“29 years ago today, I was a broken man. I finally summoned up the courage to say 3 words that changed my life, I need help. Thank you to all the selfless people who have helped me on my journey through sobriety.”

Last week Sir Elton John shared a public post celebrating 29 years of Sobriety, the heartfelt message was shared showing his AA chip – a chip that represents more than just years, but a symbol of one’s courage and strength, a chip that is relatable to many.

Sir Elton goes on to say about the pitfalls of his life, that we all experience downfalls, sober or not sober, but he can now deal with them rather than running away, hiding or using addiction as a cover up or a way of dealing with difficult situations. Sir Elton continues to talk about communication, something he felt he couldn’t do when he was an addict but has learnt over time, if you don’t talk about things you are never going to find a solution.

When a public figure opens up about their struggles in an honest and empowering way, it shows that regardless of your fan base, the number of hit records, all the glitz and glamour – personal problems still exist and even though deep emotions can perhaps be ‘masked’ no expensive lifestyle can solve what is truly felt. We are all human, and humans carry complex emotions – In summary,  Sir Elton’s three words “ I need help” are the three words that all of us have in common, why? Because at some point, we all need to use them.

The celebrity / addiction connection isn’t unknown to the average person, so what is it about being in the public eye that can lead celebs down this path? Is it the life style? The drinking and drug culture that comes with it? Or is it because addiction affects so many, that when it is  faced with a celebrity, being in the public eye, simply means it gets more spoken about?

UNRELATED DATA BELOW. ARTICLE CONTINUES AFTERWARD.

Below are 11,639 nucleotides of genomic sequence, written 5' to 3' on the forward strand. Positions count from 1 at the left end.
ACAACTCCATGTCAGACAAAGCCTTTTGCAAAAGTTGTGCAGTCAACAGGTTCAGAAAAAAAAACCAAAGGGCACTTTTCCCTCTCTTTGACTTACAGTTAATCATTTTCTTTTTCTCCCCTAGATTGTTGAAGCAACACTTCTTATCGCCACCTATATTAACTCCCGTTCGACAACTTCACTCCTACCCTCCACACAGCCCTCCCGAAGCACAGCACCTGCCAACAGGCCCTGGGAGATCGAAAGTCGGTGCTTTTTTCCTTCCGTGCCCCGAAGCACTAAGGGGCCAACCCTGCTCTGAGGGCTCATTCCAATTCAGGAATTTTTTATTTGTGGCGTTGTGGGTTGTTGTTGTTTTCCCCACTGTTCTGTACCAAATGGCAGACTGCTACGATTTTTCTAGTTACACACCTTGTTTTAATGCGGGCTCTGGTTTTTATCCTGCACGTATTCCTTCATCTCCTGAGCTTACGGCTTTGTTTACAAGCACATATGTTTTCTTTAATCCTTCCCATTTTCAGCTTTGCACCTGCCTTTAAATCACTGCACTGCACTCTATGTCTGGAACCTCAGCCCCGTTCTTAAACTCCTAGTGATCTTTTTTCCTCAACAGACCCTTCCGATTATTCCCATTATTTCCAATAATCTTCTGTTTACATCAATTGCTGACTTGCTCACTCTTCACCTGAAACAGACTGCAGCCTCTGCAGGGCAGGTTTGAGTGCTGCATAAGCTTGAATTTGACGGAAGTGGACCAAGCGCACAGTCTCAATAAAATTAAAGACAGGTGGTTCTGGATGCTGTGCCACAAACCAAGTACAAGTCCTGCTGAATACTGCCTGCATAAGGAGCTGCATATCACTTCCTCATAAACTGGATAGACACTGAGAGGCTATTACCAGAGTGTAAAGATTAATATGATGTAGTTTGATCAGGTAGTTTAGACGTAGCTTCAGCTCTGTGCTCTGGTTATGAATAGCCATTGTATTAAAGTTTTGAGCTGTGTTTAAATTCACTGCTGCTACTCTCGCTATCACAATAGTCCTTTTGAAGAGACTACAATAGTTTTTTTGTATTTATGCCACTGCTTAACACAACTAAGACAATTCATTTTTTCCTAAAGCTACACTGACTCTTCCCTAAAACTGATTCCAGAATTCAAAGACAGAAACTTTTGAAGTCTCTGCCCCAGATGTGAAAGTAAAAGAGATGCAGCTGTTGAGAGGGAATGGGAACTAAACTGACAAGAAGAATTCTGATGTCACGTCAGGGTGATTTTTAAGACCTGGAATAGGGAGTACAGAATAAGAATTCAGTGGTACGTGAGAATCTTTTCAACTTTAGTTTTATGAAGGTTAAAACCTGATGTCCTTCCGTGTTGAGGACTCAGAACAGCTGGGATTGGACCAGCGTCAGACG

Dr Dale Archer  the medical director for psychiatric services at Lake Charles Memorial Hospital discusses the link between performing and the highs that are felt, If you talk to anyone who performs at all, they will talk about the ‘high’ of performing. And many people who experience that high, report that when they’re not performing they don’t feel as well. All of which is a good setup for addiction.” Suggesting, the dopamine fix and the need to keep this up after performing. He goes on to say….“People also get high from all the trappings that come with fame,” he says. “The special treatment, the publicity, the ego. Fame has the potential to be incredibly addicting.”

Self esteem also plays a role, Sir Elton mentions the pressures of ‘not feeling good enough’ and regardless of successes, sometimes people still feel they haven’t done enough and fill an empty whole by using – again, leading to addiction.

Truth be told, addiction as a disease is complicated and so is the reasoning behind it. Fame or no fame, the need for using varies and is subjective. However, what is vital for all is the level of support. In reference to addictions or a depletion in one’s mental health, interventions from health care professionals will be required. Adjacent to this, support from managers, co workers, home environment or even fans being mindful when making public comments, all partake, in their own niche roles – contributing to the overall picture of one’s health. 

What can be said regarding celebs and addictions is the publicity of openly discussing sobriety, it provides people with hope. It encourages people to know that if they did it, then so can I. Alongside this, it is also important to remember that if you are still struggling, seeing others succeed may do the opposite – fill you with a sense of failure. However, not everyone will succeed first time or even their second, it is important to keep going, rise above and do your very best in beating your addiction. It also highlights how very demolishing addictions can be and provide awareness. As individuals, we need to not label people as ‘they’ve gone off the rails again’ or have stigmas against rehabs, instead they should be seen in a light of helping people, and quite simply can save lives.

At Ibiza Calm we understand the importance of relating and hearing the stories of others. Each week we hold speaker meetings where guests arrive and share their stories with the group. Last week, we welcomed Matt Willis and our previous recent guests have included Russell Brand and DJ, Luciano.

Thank you to all those who continue to motivate and share their inspiring stories, Thank you to all the selfless people who continue to help and support, and thank you to Sir Elton John for publicly sharing his Journey.